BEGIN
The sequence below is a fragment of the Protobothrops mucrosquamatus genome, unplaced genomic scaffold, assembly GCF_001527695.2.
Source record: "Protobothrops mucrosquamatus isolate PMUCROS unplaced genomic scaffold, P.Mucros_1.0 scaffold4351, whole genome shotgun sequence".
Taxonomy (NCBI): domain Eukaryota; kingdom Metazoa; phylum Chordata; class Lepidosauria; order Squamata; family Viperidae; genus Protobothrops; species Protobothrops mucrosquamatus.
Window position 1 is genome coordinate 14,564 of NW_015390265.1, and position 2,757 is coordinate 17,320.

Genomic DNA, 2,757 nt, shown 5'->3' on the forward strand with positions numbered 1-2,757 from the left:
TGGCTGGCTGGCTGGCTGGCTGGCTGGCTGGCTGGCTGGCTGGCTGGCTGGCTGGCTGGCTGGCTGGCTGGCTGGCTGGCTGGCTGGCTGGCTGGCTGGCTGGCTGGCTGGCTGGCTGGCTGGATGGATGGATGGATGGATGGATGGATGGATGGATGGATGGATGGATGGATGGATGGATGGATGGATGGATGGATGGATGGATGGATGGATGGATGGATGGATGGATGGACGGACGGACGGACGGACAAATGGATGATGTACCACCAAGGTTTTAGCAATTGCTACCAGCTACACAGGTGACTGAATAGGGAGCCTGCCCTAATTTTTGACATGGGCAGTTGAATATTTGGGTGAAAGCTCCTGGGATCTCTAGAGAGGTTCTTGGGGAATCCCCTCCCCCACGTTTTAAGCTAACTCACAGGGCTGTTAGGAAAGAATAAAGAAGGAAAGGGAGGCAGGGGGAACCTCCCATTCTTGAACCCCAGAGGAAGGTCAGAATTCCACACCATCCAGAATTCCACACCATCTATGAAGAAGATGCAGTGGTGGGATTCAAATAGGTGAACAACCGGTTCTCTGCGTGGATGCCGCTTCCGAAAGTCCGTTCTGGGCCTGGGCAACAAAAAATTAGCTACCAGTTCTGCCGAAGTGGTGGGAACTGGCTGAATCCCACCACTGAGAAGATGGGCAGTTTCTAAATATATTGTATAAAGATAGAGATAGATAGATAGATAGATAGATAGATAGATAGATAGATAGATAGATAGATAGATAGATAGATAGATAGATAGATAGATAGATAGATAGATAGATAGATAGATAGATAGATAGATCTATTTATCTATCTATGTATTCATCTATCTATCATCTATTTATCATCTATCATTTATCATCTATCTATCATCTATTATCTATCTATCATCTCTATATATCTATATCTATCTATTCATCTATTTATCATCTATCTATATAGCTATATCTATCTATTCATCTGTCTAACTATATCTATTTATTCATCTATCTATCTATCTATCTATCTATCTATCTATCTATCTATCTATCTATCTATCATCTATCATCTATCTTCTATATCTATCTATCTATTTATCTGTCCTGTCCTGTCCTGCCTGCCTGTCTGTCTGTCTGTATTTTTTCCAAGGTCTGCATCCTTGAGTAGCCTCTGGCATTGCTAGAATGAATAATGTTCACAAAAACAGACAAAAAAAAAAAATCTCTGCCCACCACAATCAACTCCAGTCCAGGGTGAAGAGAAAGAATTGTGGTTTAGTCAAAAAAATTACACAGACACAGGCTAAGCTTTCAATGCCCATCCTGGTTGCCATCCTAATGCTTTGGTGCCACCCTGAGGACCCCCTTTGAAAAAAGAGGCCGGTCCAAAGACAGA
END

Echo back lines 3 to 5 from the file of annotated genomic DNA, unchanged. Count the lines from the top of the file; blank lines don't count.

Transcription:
Taxonomy (NCBI): domain Eukaryota; kingdom Metazoa; phylum Chordata; class Lepidosauria; order Squamata; family Viperidae; genus Protobothrops; species Protobothrops mucrosquamatus.
Window position 1 is genome coordinate 14,564 of NW_015390265.1, and position 2,757 is coordinate 17,320.

Genomic DNA, 2,757 nt, shown 5'->3' on the forward strand with positions numbered 1-2,757 from the left: